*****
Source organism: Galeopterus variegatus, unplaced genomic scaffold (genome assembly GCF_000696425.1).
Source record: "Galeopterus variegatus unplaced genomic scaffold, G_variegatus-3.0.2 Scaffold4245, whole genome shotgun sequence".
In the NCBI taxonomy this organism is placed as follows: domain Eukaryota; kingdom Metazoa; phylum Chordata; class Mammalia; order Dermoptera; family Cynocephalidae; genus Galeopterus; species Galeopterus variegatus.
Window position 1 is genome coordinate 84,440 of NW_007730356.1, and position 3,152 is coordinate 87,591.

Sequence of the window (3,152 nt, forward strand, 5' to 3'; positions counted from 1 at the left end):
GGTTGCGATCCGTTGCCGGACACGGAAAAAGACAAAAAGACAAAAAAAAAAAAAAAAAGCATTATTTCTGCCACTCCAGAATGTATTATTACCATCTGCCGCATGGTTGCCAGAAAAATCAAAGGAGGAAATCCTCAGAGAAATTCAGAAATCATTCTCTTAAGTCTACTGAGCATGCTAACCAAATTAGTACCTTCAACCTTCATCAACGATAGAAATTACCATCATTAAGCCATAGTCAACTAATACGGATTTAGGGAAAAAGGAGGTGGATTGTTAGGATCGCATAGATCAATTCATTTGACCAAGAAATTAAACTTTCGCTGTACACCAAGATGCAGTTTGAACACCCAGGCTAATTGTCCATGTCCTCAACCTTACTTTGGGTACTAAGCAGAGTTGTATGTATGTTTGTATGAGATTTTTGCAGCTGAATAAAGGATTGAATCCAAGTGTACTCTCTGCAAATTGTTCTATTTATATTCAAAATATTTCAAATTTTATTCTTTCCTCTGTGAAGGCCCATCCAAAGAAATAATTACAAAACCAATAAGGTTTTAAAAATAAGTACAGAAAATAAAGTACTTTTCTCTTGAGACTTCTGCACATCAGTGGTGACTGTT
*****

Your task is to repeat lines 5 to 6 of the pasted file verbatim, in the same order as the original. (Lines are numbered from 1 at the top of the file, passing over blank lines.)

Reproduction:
Sequence of the window (3,152 nt, forward strand, 5' to 3'; positions counted from 1 at the left end):
GGTTGCGATCCGTTGCCGGACACGGAAAAAGACAAAAAGACAAAAAAAAAAAAAAAAAGCATTATTTCTGCCACTCCAGAATGTATTATTACCATCTGCCGCATGGTTGCCAGAAAAATCAAAGGAGGAAATCCTCAGAGAAATTCAGAAATCATTCTCTTAAGTCTACTGAGCATGCTAACCAAATTAGTACCTTCAACCTTCATCAACGATAGAAATTACCATCATTAAGCCATAGTCAACTAATACGGATTTAGGGAAAAAGGAGGTGGATTGTTAGGATCGCATAGATCAATTCATTTGACCAAGAAATTAAACTTTCGCTGTACACCAAGATGCAGTTTGAACACCCAGGCTAATTGTCCATGTCCTCAACCTTACTTTGGGTACTAAGCAGAGTTGTATGTATGTTTGTATGAGATTTTTGCAGCTGAATAAAGGATTGAATCCAAGTGTACTCTCTGCAAATTGTTCTATTTATATTCAAAATATTTCAAATTTTATTCTTTCCTCTGTGAAGGCCCATCCAAAGAAATAATTACAAAACCAATAAGGTTTTAAAAATAAGTACAGAAAATAAAGTACTTTTCTCTTGAGACTTCTGCACATCAGTGGTGACTGTT